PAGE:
Christian Parenti, author of the recently published Tropic of Chaos: Climate Change and the New Geography of Violence (Nation Books), is a contributing editor at the Nation magazine, a Puffin Writing Fellow, and a professor at the School for International Training, Graduate Institute. His articles have appeared in Fortune, the New York Times, the Washington Post, TomDispatch, and the London Review of Books, among other places.

Follow TomDispatch on Twitter @TomDispatch and join us on Facebook.

Copyright 2012 Christian Parenti

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By gerard, January 30, 2012 at 2:56 pm Link to this comment

Seems to me a clear and helpful article. There is always that tug-of-war between “public” and
“private” to deal with, but it’s (IMO) a self-evident fact that we need both. At the same time, we need an ever-changing, always cooperative balance between the two.  Nothing too much, as the Greeks used to say.
  That balance can always be figured out by people with differing viewpoints coming together to reach an agreement satisfactory to all sides - give or take a little here and there—never perfect, but do-able.
  What we dare not lose (and are in grave danger of losing) is the willingness to work things out together, the faith in democratic values and in the ability of agencies to self-correct and change.
  All is not lost yet, if we can exchange real information freely, say what we think, work for what we believe in, and resist authoritarian manipulation.
These are the very issues that are being muddled and endangered by super-managing agencies drunk on their own power and trying to manipulate outcomes. They even propose to dominate Nature!
  Unless they can be brought back to reality, the outcome is doubtful. Balance is vital. Integrity is essential. Blah, blah and blah ... but there it is, as usual, as always.  Buena ventura.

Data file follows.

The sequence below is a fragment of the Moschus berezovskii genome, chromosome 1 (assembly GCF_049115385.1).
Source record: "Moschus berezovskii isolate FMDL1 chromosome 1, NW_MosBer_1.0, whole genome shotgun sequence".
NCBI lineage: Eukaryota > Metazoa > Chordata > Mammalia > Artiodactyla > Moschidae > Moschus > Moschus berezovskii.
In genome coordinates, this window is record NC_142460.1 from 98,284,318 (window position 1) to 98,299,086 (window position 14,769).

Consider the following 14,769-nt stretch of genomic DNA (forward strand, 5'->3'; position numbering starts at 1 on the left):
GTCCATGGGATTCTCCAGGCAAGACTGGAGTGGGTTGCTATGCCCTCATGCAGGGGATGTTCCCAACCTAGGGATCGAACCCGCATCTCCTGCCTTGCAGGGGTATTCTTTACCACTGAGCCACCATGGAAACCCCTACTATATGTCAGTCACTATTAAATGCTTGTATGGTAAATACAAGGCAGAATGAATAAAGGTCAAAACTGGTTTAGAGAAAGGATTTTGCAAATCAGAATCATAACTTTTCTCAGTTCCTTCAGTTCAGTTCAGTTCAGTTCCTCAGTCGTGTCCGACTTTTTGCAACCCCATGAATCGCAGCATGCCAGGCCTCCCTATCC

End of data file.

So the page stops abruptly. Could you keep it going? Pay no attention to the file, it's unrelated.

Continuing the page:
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By LocalHero, January 30, 2012 at 2:16 pm Link to this comment

What baseless, blatant idiocy.

The solution is to turn the problem over to the same corporatocracy that caused the problem in the first place?

Needless to say, there’s no reason to check into Parenti’s TomDispatch any time soon if this is the kind of fuzzy, statist thinking he produces. What dreck.

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By D.R. Zing, January 29, 2012 at 11:10 pm Link to this comment

Hi balkas,

We don’t have a century. 

The UN predicts the population will reach 9 billion by 2050; by 2100
the population is expected to be 10 billion. 

Make no mistake, by that time the leading cause of death everywhere
will be starvation and thirst.

The ecosystem is collapsing. Our children will endure it. Our
grandchildren will probably die from it. It’s very serious. 

We’re fighting a war on terror against our fellow human beings but the
real terror will be the ecological collapse unfolding as we speak. 

Dig peace. Don’t bury it. We’re gonna need it.

D.R. Zing

Source for the UN predictions:

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By D.R. Zing, January 29, 2012 at 10:56 pm Link to this comment

Hi vironmentalman,

Stunning as it seems Monty Python produced a song for

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By D.R. Zing, January 29, 2012 at 10:51 pm Link to this comment

Damn!  This is an awesome article. TruthDig has found
another author of Hedges caliber. 

Here’s a suggestion for public investment: Build
dikes.  Produce productive pumps.  We’ll need them
around Florida, New York, the coast of Texas, etc. 

Sea levels are rising. Put an ice cube on a table. 
The whole thing doesn’t melt before it slides off.
That’s what will happen with Greenland as the planet
warms:  Its icecap will plunk off into the sea. 

If we don’t start investing in climate protection,
well, Tool’s got it right:  “Learn to swim, I’ll see
you down in Arizona Bay.”

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By Morpheus, January 29, 2012 at 9:35 pm Link to this comment

Nothings going to change if we keep talking about it and doing nothing.

Read “Common Sense 3.1” at ( )

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By me1, January 29, 2012 at 7:34 pm Link to this comment
(Unregistered commenter)

Yes, the violence of helping people. Don’t you
libertards have anything better to do?

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By dhaab, January 29, 2012 at 5:33 pm Link to this comment
(Unregistered commenter)

BIG government is the answer to our climate change problems? Really? What a horribly flawed article.

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By Matthew Rogers, January 29, 2012 at 3:38 pm Link to this comment
(Unregistered commenter)